This is Part 2 of our post on important issues for broker-dealers during the extended transition period for the fiduciary exemptions. In Part 1, we discussed the need to develop written supervisory procedures under the Best Interest Contract Exemption (BICE) and the importance of engaging in – and being able to demonstrate – diligent and good faith efforts to comply with the exemptions.
Two other important issues are how to demonstrate compliance with the transition exemptions and the protections that are not afforded by the non-enforcement policy.
Continue reading “The Delay of the Fiduciary Exemptions: Now Is Not the Time to Relax (Part 2 of 2)”
The Department of Labor (DOL) has extended the current transition period for the DOL Fiduciary Rule exemptions in order to reexamine the rule and its exemptions to see if changes are warranted and to coordinate with other regulatory agencies. This pushes the end date from January 1, 2018 to July 1, 2019.
The extension does not change the requirements of the Fiduciary Rule or the transition period exemptions currently in effect. However, there are certain provisions of the Best Interest Contract Exemption, the Principal Transaction Exemption, and amendments to Prohibited Transaction Exemption 84-24 that are deferred.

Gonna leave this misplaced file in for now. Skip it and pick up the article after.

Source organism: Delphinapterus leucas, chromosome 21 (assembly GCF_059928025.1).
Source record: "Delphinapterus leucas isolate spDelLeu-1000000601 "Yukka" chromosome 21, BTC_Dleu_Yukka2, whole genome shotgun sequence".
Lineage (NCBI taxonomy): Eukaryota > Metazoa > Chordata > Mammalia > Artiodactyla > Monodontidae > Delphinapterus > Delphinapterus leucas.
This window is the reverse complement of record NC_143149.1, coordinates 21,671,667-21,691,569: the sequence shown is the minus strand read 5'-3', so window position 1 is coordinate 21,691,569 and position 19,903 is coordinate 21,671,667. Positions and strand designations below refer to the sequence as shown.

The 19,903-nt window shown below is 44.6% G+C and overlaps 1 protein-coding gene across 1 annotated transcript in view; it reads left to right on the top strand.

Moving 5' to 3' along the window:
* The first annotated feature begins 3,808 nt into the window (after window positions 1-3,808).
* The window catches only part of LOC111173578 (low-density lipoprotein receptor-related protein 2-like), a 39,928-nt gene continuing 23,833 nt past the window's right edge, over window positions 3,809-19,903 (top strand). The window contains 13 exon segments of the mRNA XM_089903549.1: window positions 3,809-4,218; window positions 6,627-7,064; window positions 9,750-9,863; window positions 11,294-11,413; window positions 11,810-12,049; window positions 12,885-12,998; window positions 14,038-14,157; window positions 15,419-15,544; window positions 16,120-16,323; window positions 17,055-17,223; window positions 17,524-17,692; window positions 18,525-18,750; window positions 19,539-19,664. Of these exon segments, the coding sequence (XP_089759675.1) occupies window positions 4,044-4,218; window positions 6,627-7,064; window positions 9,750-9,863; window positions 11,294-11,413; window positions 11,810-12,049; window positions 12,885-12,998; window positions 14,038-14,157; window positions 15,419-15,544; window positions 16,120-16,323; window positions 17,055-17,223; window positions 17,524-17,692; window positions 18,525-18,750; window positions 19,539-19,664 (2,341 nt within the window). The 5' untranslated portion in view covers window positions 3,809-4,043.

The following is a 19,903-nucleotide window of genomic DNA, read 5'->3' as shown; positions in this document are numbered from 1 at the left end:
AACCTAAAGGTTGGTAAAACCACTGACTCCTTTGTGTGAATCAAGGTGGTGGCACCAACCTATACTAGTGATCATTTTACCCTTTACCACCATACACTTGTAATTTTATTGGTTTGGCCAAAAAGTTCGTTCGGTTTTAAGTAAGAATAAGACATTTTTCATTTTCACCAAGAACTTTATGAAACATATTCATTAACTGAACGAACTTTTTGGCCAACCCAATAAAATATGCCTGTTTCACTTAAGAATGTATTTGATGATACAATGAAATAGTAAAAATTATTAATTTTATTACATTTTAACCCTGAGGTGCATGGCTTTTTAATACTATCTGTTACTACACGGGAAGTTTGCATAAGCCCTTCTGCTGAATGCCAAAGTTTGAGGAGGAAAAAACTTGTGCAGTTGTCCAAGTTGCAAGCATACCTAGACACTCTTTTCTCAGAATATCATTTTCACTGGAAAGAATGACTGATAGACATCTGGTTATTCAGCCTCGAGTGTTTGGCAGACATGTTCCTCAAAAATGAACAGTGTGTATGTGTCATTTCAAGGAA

So, does the extension mean you can relax? The simple answer is no.
We published a client alert that details what the extension means for plan service providers, and some essential steps they should take in the year ahead. Click here to read the alert.
On November 6, 2017, the Second Circuit clarified that plaintiffs do not need to provide an “event study” to demonstrate market efficiency at the class certification stage in putative class actions. Rather, courts will certify a putative class if plaintiffs can demonstrate sufficient indirect evidence of market efficiency. Waggoner v. Barclays PLC, No. 16-1912-cv (2d. Cir. Nov 6, 2017).
Continue reading “Second Circuit Makes Class Certification in Securities Cases Easier”
Will FINRA claims change in the wake of the June 9, 2017 DOL Fiduciary Duty Rule (the New Rule)?
While it does not presently have all of the bells and whistles the securities industry has been bracing itself for, it nonetheless places brokers and their broker-dealer employers servicing regular brokerage IRAs in the role of a fiduciary for these accounts. This changes the rule of law in most jurisdictions which previously only held a broker/broker-dealer to a suitability standard unless there were special circumstances. See De Kwiatkowski v. Bear, Stearns & Co., Inc., 306 F.3d 1293, 1302 (2d. Cir. 2002).
Continue reading “What Effect, if any, will the DOL Fiduciary Duty Rule have on FINRA Arbitrations?”